Since time, humanity has been captivated by the sphere, whether its the sun, moon, or Jupiter, or a representative of these, a ball.
Be it to kick, bat, throw or catch, we have always been fascinated by the ball, and we find its existence in many sports still in the present day. Birthed from time-honoured tradition, created out of tedium and everything in between – these ancient ball games continue entertaining nations around the world.
Gaga, a form of dodgeball, is thought to have begun in Israel as Gaga means ‘touch touch’ in Hebrew.
Fashioning a makeshift court out of wooden benches, players create a chest-high octagonal wall. Depending on the size of the arena, either soccer or tennis ball is used. Players then slap and swipe the ball around, and those hit in the waist or below are disqualified—last person standing wins.
What started with students’ running around with brooms and a ball at their Vermont school, inspired by the Harry Potter imagined game of Quidditch, has now evolved into a full-fledged sport regulated by the International Quidditch Association. There’s even an international Quidditch World Cup! The goal is to end the game with more points than the opposing team. You can have up to 21 players for a quidditch match, but only 1 Keeper, 3 Chasers, 2 Beaters, 1 Seeker may be on-pitch at any given time.
To score points, three Chasers and one Keeper must work together to pass the quaffle through their opponent’s set of hoops
Takraw is very popular in Southeast Asia, particularly Thailand, and is not for the faint-hearted or unfit. The courts are about twice the size of a badminton court, and teams of three need to kick or hit the ball over a net without touching it with their hand or arm, bearing in mind the net is roughly 1.5m high.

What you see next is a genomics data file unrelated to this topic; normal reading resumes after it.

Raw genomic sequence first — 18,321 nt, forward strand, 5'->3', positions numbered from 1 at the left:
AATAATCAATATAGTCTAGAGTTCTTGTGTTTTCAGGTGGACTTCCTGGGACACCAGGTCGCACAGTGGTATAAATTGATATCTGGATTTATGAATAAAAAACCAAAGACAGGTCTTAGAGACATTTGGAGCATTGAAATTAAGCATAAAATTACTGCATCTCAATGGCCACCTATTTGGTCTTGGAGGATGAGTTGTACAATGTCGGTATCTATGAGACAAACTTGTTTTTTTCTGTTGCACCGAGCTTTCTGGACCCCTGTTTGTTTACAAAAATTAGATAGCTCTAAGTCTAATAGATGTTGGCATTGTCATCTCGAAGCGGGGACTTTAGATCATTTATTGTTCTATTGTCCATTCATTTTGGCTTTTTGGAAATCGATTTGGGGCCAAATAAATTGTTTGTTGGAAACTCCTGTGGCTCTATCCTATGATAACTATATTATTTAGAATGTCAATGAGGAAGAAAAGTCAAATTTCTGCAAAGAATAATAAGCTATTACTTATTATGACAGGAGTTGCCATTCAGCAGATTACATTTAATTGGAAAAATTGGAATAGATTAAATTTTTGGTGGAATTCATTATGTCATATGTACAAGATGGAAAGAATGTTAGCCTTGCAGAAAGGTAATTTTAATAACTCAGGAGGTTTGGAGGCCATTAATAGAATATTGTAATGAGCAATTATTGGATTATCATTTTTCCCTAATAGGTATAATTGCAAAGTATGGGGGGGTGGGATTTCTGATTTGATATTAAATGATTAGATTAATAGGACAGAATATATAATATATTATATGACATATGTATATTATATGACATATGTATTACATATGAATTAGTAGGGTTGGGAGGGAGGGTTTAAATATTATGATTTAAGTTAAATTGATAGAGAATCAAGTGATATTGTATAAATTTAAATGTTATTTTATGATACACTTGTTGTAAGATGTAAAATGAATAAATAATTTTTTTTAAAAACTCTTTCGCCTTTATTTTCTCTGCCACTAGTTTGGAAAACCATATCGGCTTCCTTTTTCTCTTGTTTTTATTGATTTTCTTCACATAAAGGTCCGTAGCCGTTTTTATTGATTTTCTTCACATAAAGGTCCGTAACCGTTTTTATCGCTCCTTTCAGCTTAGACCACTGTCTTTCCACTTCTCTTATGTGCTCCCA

Points are awarded for faults, including an opponent knocking the ball out of the court, contact with a hand/arm, and scoring the ball in bounds. A game goes to 21 points. That’s a lot of flips over the net!
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Similar to Sepak Takraw, this exhilarating game is played on a giant inflatable volleyball court, with the floor made of trampolines.
In this game, two teams of four, play to 21. A team can touch the ball a maximum of five times to get it on the other side, but the regulations on points scored by touch/location make this as much of a strategy game as a sport.
A mixture of golf and baseball, Hornussen is a Swiss sport dating back to the 16th century. There are two teams, and the batting team must hit a round puck called a Nouss as far as possible into the opponent’s area.
The opposing team must stop the Nouss by using a shingle or catch board. The team with the smallest number of penalisation points at the end of the game wins.
In this fiery game, the ball is prepared by wrapping it in an extensive amount of cloth, tying it with cords, and binding it with soft wire mesh to hold it together. After all the wrappings, the ball, which is the size of a soccer ball, is placed in flammable fluid until thoroughly soaked. The game is played like soccer at night and lasts about 20 minutes, the time it takes ball to consume itself. The team having that scores the most goals before the ball burns out, wins.
Feature Image Credit: The Atlantic
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